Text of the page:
Surprisingly, people were also more likely to remember incidental unrelated information presented during the same time, suggesting that getting the brain into a curious state of mind optimizes learning in general. Try to listen to and follow urges to learn more about a topic, because that may just be the brain’s reward center itching for a knowledge fix.

Curiosity Makes You Smarter

According to neuroscientist Lee von Kraus, Ph.D., being exposed to new stimuli enhances your brain's ability to reorganize itself and form new neural connections. This ability is called neuroplasticity, which allows neurons to compensate for injury and better respond to new situations or changes in the environment. Essentially, the more neural connections you have, the smarter you are.

Kraus is a co-founder of Halo Neuroscience, a company that creates brain-stimulation technology. In his research, Kraus has discovered that if he puts a rat into a cage with many colorful toys that are new to the rat, the neuroplasticity of the rat's brain will increase compared to a rat sitting in a boring environment.

So how does this translate to a human brain? The more you expose yourselves to new stimuli, such as exploring new locations or taking on a new hobby, the more your brain rewires itself to form new neural pathways.

By being curious as an adult, you’re essentially putting yourself into the cage with all the colorful toys. Even if you're sitting in the same environment or "cage" with other people, the noncurious among the group won’t notice the "toys" all around them, but the curious people will.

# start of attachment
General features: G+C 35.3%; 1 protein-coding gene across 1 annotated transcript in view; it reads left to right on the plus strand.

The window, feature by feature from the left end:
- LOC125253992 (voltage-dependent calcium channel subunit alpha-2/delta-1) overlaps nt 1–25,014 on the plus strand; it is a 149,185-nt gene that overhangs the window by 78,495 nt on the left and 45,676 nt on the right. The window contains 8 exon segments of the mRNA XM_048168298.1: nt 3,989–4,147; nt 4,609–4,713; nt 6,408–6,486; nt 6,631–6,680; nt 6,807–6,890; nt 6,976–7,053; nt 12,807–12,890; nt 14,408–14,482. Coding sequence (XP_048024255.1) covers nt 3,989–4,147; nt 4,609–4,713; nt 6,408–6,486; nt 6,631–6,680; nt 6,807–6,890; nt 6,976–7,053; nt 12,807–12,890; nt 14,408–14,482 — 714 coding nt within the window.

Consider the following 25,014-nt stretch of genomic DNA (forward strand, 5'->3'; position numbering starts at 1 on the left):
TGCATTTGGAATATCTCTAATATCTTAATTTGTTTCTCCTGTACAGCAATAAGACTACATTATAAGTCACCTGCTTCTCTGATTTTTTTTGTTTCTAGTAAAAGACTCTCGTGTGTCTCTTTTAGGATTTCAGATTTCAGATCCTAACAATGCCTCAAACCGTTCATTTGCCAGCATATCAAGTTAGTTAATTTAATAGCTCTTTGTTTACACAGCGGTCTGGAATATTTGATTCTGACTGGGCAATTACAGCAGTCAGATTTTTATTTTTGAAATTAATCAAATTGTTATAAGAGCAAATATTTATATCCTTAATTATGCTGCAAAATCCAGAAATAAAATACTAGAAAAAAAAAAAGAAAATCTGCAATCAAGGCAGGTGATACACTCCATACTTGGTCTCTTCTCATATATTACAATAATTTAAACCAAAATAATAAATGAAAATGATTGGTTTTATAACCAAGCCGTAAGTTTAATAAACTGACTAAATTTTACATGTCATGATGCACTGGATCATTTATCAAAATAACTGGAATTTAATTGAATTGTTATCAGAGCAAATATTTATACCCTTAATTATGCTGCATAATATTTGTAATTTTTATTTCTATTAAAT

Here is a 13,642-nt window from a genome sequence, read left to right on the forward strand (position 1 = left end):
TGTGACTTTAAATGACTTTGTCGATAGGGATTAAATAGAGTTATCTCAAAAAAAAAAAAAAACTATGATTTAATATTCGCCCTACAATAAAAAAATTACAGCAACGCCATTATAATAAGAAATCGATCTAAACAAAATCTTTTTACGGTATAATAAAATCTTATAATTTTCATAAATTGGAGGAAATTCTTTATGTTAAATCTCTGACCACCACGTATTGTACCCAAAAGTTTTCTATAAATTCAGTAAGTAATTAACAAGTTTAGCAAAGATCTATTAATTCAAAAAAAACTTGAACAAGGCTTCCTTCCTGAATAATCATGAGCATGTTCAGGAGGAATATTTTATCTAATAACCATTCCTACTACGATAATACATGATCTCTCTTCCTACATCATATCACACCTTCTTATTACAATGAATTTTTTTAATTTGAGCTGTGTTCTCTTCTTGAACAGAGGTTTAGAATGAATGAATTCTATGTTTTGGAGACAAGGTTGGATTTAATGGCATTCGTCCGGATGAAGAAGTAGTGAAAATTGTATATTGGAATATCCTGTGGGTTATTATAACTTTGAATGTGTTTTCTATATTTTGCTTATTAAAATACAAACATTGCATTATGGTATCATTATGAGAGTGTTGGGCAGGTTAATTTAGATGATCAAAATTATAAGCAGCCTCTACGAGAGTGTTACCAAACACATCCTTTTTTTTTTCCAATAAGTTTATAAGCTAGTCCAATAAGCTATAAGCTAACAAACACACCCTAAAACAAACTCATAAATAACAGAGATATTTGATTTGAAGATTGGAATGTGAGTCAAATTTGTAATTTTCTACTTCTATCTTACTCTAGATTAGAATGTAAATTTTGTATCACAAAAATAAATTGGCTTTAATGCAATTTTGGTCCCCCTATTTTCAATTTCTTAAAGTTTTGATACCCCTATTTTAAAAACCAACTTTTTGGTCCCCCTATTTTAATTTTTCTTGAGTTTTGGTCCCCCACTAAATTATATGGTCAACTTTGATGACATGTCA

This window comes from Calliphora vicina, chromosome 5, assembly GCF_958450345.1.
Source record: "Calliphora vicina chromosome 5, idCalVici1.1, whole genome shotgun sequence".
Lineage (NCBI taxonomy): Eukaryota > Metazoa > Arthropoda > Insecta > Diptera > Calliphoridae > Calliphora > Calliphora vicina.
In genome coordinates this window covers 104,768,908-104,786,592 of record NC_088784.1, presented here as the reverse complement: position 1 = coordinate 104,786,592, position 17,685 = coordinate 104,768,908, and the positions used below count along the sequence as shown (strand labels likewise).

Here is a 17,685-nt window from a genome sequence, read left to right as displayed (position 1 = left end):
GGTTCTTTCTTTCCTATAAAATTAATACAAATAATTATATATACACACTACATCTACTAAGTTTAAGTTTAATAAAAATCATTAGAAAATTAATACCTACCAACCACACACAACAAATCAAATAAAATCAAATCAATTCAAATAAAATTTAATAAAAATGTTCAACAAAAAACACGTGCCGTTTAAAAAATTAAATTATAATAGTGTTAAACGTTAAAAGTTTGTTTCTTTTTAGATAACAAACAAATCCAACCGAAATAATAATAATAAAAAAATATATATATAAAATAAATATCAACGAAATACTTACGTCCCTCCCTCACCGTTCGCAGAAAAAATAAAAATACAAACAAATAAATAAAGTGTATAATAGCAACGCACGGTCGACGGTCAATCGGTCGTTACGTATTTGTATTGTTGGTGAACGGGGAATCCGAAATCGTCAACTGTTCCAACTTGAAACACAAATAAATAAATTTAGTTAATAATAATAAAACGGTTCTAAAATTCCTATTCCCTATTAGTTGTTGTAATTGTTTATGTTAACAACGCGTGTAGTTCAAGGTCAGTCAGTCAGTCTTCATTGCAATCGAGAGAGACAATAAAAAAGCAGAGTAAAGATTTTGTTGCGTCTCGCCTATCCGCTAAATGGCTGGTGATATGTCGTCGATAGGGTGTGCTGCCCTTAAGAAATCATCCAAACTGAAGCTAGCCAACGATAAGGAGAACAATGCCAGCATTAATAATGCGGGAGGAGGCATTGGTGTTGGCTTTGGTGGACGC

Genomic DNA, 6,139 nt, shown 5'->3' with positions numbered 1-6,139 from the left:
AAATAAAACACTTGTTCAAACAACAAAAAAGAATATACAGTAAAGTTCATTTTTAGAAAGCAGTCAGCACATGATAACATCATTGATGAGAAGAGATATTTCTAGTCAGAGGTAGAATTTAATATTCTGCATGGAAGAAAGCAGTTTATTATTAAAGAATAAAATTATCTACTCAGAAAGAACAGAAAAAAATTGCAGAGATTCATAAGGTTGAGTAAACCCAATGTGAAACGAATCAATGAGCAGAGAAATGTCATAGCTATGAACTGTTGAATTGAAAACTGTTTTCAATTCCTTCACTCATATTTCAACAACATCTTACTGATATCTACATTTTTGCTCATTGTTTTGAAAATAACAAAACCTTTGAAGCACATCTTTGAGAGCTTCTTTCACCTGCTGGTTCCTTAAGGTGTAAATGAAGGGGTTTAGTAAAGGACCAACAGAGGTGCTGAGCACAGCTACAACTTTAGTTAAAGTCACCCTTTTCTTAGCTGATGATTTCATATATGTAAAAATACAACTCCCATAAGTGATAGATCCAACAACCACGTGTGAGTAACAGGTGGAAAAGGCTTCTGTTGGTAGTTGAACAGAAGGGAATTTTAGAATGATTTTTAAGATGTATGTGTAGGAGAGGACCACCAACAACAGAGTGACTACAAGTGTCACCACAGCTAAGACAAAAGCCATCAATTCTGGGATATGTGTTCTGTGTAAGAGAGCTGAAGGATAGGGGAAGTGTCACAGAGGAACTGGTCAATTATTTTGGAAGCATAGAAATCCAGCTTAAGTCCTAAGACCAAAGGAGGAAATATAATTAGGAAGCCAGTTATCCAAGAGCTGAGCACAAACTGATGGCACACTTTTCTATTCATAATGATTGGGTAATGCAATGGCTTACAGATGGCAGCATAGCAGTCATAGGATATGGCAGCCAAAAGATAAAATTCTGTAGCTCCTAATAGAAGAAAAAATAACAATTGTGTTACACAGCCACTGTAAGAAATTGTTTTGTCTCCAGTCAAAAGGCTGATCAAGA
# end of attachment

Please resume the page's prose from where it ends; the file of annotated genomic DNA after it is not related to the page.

Dr. Kraus says you don't have to take a trip around the world to increase your neuroplasticity. You can create new neural pathways by making simple changes in your daily routine, such as choosing an alternate route to work and taking notice of the differences.

It Keeps Your Mind Open

The adult brain seeks order and may reach for labels to compartmentalize information or "put things in a box." Greg Kushnick, Pys.D., New York psychologist and blogger at, a how-to guide for health and happiness, recommends we fight against this tendency.

“When something novel is presented, try to train your mind to avoid labeling. Instead, search for what you can learn from new information," says Kushnick. "Authorize yourself to be a student of something you don’t yet understand. It says nothing about you that you lack information on a new topic.”